Like Mr. Mantashe, Ms. Noah, a trained engineer whose office also oversees the functions of PetroSA, the state hydrocarbon company, comes across as helpless. “There is litigation just from all angles”, she told FN24, the country’s top online financial newspaper. And she said more: “PASA (the oil and gas upstream regulatory agency) has been trying to work actively to start engaging the public and just to simplify and help the public to understand better what we do”. Translation: “The Barbarians are going to invade! I really don’t know how we can hold our own!!”

What intrigues me is that even before the recent eruptions of NIBY protests against offshore exploration and production, the South African government, over the past 20 years, had sucked its thumb about the place of oil and gas in development. I’d stood and watched as several iterations of the Upstream Petroleum Resources Development Bill (Upstream Bill) had passed through parliament, observing endless debates without any traction; I have listened to several rounds of speeches by officials expressing concern about the looming shut down of the Mossel Bay refinery, as a result of depletion of gas reserves, and doing  nothing until it actually wound down; I’ve read statements after affirming statements about the Gas Utilisation Master Plan (GUMP) which never saw the light of day.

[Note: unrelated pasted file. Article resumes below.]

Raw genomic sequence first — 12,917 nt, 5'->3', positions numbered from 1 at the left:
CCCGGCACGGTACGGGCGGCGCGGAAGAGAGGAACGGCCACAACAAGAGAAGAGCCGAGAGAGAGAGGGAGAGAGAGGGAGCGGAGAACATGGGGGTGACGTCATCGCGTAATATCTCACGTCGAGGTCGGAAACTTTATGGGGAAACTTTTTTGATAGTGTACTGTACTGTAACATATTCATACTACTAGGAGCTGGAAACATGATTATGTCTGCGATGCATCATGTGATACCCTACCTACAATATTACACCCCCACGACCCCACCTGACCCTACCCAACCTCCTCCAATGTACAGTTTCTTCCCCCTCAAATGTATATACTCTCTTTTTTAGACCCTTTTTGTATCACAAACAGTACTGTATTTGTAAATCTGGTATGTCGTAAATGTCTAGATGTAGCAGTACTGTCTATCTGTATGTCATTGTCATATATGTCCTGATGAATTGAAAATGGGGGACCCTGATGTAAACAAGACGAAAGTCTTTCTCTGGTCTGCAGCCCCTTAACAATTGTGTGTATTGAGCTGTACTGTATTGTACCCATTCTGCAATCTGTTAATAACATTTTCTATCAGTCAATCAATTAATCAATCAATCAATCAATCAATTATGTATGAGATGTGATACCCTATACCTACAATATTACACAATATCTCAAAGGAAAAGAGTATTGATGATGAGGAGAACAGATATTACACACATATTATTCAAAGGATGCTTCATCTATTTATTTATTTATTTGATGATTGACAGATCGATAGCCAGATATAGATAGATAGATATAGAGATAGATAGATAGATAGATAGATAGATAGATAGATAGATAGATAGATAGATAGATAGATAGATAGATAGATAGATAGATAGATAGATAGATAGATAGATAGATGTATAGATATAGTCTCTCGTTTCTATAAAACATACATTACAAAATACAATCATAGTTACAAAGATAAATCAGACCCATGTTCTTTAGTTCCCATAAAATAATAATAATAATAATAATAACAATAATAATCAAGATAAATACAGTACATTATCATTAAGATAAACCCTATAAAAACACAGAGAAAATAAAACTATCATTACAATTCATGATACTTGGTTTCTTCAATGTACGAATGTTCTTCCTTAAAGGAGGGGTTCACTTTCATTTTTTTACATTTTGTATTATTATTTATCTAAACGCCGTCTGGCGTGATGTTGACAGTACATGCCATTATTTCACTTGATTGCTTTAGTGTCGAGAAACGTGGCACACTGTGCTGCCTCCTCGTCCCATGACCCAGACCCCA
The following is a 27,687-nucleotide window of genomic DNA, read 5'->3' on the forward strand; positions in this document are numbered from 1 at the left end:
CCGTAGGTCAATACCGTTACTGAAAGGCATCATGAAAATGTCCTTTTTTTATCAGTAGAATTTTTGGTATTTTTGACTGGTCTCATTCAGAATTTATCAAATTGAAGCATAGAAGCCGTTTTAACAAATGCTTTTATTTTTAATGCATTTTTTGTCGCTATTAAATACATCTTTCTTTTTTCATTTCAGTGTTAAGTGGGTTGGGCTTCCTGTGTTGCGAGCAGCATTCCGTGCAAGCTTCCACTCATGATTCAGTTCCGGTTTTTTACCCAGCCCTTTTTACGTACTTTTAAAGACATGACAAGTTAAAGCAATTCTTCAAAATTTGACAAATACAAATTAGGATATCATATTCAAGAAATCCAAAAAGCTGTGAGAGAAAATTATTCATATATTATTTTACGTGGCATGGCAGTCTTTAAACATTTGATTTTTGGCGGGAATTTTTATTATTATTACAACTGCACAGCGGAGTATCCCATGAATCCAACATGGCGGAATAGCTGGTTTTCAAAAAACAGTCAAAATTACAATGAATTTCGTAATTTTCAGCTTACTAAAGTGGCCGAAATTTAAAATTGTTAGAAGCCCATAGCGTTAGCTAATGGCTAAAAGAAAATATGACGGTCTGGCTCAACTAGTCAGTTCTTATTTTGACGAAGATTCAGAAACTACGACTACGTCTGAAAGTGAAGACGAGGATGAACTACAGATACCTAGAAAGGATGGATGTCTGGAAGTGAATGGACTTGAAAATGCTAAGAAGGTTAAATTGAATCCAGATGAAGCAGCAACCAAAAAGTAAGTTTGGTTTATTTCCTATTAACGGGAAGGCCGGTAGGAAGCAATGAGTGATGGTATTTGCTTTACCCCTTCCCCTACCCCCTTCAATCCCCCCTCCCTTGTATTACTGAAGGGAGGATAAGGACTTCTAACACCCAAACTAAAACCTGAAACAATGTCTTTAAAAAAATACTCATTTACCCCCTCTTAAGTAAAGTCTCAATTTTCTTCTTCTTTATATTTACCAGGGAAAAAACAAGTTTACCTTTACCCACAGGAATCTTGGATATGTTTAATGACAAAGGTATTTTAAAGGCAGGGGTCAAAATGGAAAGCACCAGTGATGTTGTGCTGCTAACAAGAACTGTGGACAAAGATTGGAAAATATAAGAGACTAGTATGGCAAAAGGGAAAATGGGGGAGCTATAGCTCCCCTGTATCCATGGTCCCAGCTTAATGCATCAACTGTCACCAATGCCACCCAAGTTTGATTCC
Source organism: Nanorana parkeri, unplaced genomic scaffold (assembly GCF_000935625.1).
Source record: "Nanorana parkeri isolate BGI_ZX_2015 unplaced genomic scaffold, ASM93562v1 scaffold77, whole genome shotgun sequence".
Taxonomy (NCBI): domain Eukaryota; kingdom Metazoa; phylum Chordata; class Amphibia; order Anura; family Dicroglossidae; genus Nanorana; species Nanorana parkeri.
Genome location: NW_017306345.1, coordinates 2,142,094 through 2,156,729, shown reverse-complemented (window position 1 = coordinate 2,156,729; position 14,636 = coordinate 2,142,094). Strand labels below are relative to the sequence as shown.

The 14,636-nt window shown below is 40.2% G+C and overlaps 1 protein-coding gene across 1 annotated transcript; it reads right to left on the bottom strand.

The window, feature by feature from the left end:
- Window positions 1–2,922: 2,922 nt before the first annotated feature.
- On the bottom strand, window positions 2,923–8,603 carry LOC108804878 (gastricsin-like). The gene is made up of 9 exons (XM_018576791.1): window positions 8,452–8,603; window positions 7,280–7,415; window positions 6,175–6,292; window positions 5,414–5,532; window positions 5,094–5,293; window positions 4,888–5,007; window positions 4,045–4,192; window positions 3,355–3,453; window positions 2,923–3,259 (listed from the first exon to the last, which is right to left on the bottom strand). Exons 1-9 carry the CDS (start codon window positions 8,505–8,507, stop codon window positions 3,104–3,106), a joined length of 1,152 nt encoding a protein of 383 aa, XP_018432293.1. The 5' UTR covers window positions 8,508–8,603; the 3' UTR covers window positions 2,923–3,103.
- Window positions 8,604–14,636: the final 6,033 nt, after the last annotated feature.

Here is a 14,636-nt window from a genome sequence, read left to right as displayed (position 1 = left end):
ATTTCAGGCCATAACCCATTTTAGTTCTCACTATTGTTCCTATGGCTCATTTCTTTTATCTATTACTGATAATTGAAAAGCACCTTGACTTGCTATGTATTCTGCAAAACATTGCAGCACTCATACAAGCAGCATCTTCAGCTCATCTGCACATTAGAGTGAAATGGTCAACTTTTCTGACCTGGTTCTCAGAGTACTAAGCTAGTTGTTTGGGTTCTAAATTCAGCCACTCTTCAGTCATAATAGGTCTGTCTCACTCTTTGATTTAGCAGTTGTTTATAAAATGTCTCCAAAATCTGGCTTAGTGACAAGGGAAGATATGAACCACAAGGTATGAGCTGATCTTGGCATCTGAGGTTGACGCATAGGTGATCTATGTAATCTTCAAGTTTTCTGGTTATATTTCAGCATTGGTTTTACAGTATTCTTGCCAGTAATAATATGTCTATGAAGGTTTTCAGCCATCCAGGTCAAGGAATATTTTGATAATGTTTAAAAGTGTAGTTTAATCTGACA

Then in 2016, the government came up with this idea of imported LNG for power generation. And I thought, well, may be. You know the outcome now.

Around the same time, I sensed I’d discovered what the problem had been. South Africans simply abhorred the idea of utilizing large volumes of imported natural gas. If there were discoveries of indigenous molecules, there would be less reticence, more vigour and robust activity around energizing the economy with this transition fuel.

But I am certain to be proven wrong again.